Malawi: The Colonial Period (1891-1964)
Extracted from: "Malawi" IN Compendium of Elections in Southern Africa (2002), edited by Tom Lodge, Denis Kadima and David Pottie, EISA, 119-121.
The British Protectorate of Nyasaland was established in 1891. Through a system of district administration it achieved a high degree of administrative and legal penetration. White settlers introduced a cash crop economy, while many Africans were given unprotected tenancies, with few legal rights to the land they cultivated. Grievances against the injustices of the early colonial system led to the unsuccessful Chilembwe uprising in 1915. Christianization, education, modern commercial practices and urbanization facilitated the replacement of parochial affinities. A common identification with Nyasaland as a territory developed relatively quickly.
From the early 1920s so called "native associations" continually focused on issues such as the inadequacy of educational facilities and the assault on African land rights. In addition, by the 1930s it had become clear that the colonial policy of undermining the traditional authority of chiefs and headmen and of attempting to implement a form of direct rule in traditional administration, had met with failure. This problem was temporarily resolved by the introduction of a system of indirect rule. Meanwhile, the African associations also started to petition for direct representation in decision making institutions such as the legislative council; and in 1944 the Nyasaland African Congress (NAC) was formed, linking (on a non ethnic basis) African associations, independent churches and other groups of educated Africans.
After World War II, the volume and intensity of demands for direct representation increased and were reinforced by an insistence on universal adult suffrage. At the same time, the contact of migrant workers with conditions in neighbouring territories, as well as the experiences abroad of African soldiers during World War II, generated a growing sense of dissatisfaction among Nyasaland Africans with their general state of underdevelopment and lack of material benefits. In the 1950s, the consequences of incorporation into the Federation of the Rhodesias and Nyasaland accentuated this awareness. The practical manifestation of their economic deprivation and inadequate social services consolidated African opposition to federation. The enforcement of unpopular agricultural measures, resulted in a growing radicalization of the rural masses and the consequent collapse of district administration.
In fact, the imposition of federation on the African peoples of Nyasaland served as a catalyst for political discontent. Whereas the African associations and a rather ineffectual NAC had previously always been prepared to operate within the parameters of the colonial framework and utilize constitutional mechanisms in bargaining about grievances, the nationalist movement now not only questioned the legitimacy of the existing colonial system but also actively challenged it. A campaign of civil disobedience (aimed especially at agricultural measures and land rights) was launched and strikes, disturbances and violence became everyday events.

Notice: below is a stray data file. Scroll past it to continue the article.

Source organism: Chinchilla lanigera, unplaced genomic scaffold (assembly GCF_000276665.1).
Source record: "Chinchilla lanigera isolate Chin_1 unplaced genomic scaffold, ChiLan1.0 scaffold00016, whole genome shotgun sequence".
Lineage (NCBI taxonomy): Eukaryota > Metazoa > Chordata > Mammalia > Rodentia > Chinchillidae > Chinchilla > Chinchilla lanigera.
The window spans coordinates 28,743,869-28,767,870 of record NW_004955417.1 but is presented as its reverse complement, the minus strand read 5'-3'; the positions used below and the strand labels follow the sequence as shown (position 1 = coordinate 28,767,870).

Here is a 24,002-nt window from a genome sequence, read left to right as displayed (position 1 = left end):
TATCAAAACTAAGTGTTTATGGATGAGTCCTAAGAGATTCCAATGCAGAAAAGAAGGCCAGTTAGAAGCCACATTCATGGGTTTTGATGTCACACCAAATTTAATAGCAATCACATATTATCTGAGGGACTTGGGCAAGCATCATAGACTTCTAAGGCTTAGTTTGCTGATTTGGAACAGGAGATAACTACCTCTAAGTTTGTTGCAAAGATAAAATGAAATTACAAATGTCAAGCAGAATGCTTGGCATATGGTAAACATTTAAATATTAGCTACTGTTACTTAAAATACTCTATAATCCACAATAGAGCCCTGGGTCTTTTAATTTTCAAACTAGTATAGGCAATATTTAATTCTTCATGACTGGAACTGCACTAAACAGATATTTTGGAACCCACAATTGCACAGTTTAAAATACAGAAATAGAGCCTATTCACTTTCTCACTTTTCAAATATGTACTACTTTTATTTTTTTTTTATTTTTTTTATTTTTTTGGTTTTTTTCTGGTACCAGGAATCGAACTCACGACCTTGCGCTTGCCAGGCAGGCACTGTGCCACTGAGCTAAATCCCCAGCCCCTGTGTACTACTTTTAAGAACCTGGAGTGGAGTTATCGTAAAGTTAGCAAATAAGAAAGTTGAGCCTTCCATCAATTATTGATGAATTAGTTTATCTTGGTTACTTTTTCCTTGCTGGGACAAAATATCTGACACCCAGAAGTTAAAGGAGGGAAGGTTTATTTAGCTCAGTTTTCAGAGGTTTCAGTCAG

The reactivation of the NAC and its subsequent conversion by the late 1950s into a mass political movement, the Malawi Congress Party (MCP), through the mobilization of the rural African population, exerted almost massive pressure on the colonial government. Determined Malawian opposition between 1953 and 1963 to the creation of the Central African Federation reinforced anti colonial sentiment. Anti federation nationalist campaigning was vigorous. In 1958 Dr H Kamuzu Banda returned to Malawi from Ghana to add his seniority to a movement led by young activists. The rapidly growing radicalization of the African population, and the general condition of unrest and violence precipitated the crisis of 1959, when a state of emergency had to be declared. Scores of nationalists, including Dr Banda, were imprisoned and accused of plotting armed rebellion; but an enquiry led by Lord Devlin largely exonerated them.
The British authorities were obliged to choose between maintaining control by armed force and preparing the territory for independence. Following in the slipstream of the march towards decolonization elsewhere in Africa, two constitutional conferences were held in London in the early 1960s. Elections held in Nyasaland in August 1961, gave the MCP a decisive victory (for more detail see Pre-independence election of 1961). First, the British government conceded representative government to Nyasaland. In quick succession, the principle of African majority rule was confirmed with the introduction of responsible government, internal self government in January 1963, the dissolution of the Central African Federation, and the granting of independence on 6 July 1964 (see also Pre-independence election of 1964). Nyasaland now became the independent state of Malawi.